Tag: slow to learn

Jesus: A Priest forever!

Scripture reading for October 20th:  Hebrews 5

High priests in Old Testament Israel came from Aaron, Moses’s brother, appointed by God to that position. He was a sinful man, and could identify with the people and offered sacrifices for their sins as well as his own.  But Aaron and his offspring were limited in their ability to serve the people, in that death took them away.  Although this priesthood was still helpful, God had something better in mind for his people.

“No one takes this honor upon himself; he must be called by God, just as Aaron was.  So Christ also did not take upon Himself the glory of becoming a high priest.  But God said to Him, “You are My Son; Today I have become Your Father.”  And He says in another place, “You are a Priest forever, in the order of Melchizedek.””  (Hebrews 5:4-6)  Jesus was called by His own Father to become a Priest forever!  Melchizedek was an Old Testament figure that has some mystery about him.  (See Genesis 14:17-20)  He was ‘king of Salem’ and ‘priest of God Most High’ in the time of Abram.  Abram was met by Melchizedek as he returned after rescuing Lot from King Kedorlaomer.  He brought Abram bread and wine and gave Abram a blessing from God Most High, Creator of heaven and earth. Abram, in response, gave Melchizedek a tithe of all the spoils!  There was no record of Melchizedek’s birth or death, it was like he just appeared and disappeared.

Jesus Christ was appointed to the order of Melchizedek!  He meets His brethren and offers a meal of bread and wine, His own body and blood!  He is a Priest forever–with eternal existence, past, present and future!  He came to bless His brothers and deliver them from their enemies and make known Father God to them.   He is our great High Priest who blesses us with eternal life!

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Ahab and Jezebel–slow to learn!

Scripture reading for April 9: 1st Kings 20-22

Learning lessons in the school of life can be fun and rewarding.  God places us in a family so that we might learn from those parents who are older and wiser.  Learning from those with wisdom is an easy way to gain understanding.  God may also place a mate in our life. A mate may be a great blessing or may lead us astray.  God also sends people to us who will speak the Word of God into our lives.  The Old Testament called them prophets.  They were sent to give warning, direction, and advice for living God’s way.  Heeding their word resulted in a victorious life; rejecting their word brought trouble and defeat.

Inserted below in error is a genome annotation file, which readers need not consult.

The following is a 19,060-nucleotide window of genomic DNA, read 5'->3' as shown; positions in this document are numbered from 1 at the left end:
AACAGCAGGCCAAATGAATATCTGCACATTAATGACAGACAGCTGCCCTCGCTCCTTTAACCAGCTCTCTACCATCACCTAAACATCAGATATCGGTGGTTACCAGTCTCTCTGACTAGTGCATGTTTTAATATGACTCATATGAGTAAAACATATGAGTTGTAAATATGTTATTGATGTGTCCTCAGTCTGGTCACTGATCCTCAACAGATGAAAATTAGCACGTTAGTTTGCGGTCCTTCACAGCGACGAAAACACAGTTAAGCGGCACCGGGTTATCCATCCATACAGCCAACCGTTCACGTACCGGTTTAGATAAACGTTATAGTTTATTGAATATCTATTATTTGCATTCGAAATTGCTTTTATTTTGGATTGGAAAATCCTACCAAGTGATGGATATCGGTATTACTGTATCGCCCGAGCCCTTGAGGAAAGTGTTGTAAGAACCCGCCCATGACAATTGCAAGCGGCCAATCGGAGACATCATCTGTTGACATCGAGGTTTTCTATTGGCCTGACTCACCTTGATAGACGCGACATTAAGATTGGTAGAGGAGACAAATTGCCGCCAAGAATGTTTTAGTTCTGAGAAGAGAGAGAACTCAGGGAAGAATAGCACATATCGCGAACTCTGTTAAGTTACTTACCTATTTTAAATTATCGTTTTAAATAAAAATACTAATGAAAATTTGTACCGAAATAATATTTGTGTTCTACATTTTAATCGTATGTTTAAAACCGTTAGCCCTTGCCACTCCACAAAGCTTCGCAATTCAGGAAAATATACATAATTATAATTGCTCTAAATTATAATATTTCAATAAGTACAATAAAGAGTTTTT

As we think back on the lessons God has already given Ahab and Jezebel, we remember the drought of three years that began at the word of the Lord through Elijah.  (1st Kings 17:1)   We remember the cause of the drought was Jezebel killing the Lord’s prophets and feeding 950 prophets of Baal and Asteroth at the king’s table.  Elijah confronted them with this truth and demonstrated God’s power in the contest on Mt. Carmel. (1st Kings 18:18-19)  He then killed the false prophets and prayed for rain again on the land and God sent a storm!   God demonstrated his power and correction to this couple through the prophetic ministry in a way that was sure to make an impression!

In the course of time, God sent another prophet to Ahab with instructions on how to defeat his enemy, Ben-Hadad, king of Aram.  (1st Kings 20:13)  God worked a miracle and the enemy was defeated soundly but Ben-Hadad appealed to Ahab, and Ahab made a treaty with him.  He didn’t even consult the Lord!  God sent another prophet to speak to Ahab a word of judgment.  (1st Kings 20:41-43)  Ahab responded with anger and sulking!  Out of this response, Ahab turns to coveting a neighbor’s vineyard to build a garden for himself.  The neighbor, Naboth, refuses to sell or trade the family property.  Ahab sulks to his wife, who promptly sets in motion a plan to get the vineyard through lies and manipulation.  Naboth is killed and the vineyard is secured for Ahab. God is not pleased, and sends Elijah the prophet to speak another word of judgment.  This time Ahab is humbled and goes about mourning.

What’s the point of all this prophetic intervention and correction?  Why was God so gracious and long-suffering with this king and his wife?  God always gives each person time to repent and to grow in grace.  He is working out purposes that are bigger than one person, but He cares for each person, too.  He understands our weaknesses and tries to work with us.  But, there is a point where patience runs out.  We can harden our hearts and miss the grace of God.  Jezebel was worldly, manipulative, and lived for the present.  She refused correction when God made it plain!  Ahab knew what to do, but allowed his wife to direct him instead of taking charge himself.  When corrected, he was often not teachable but grew angry and sullen.  Would that we would be quicker to learn!

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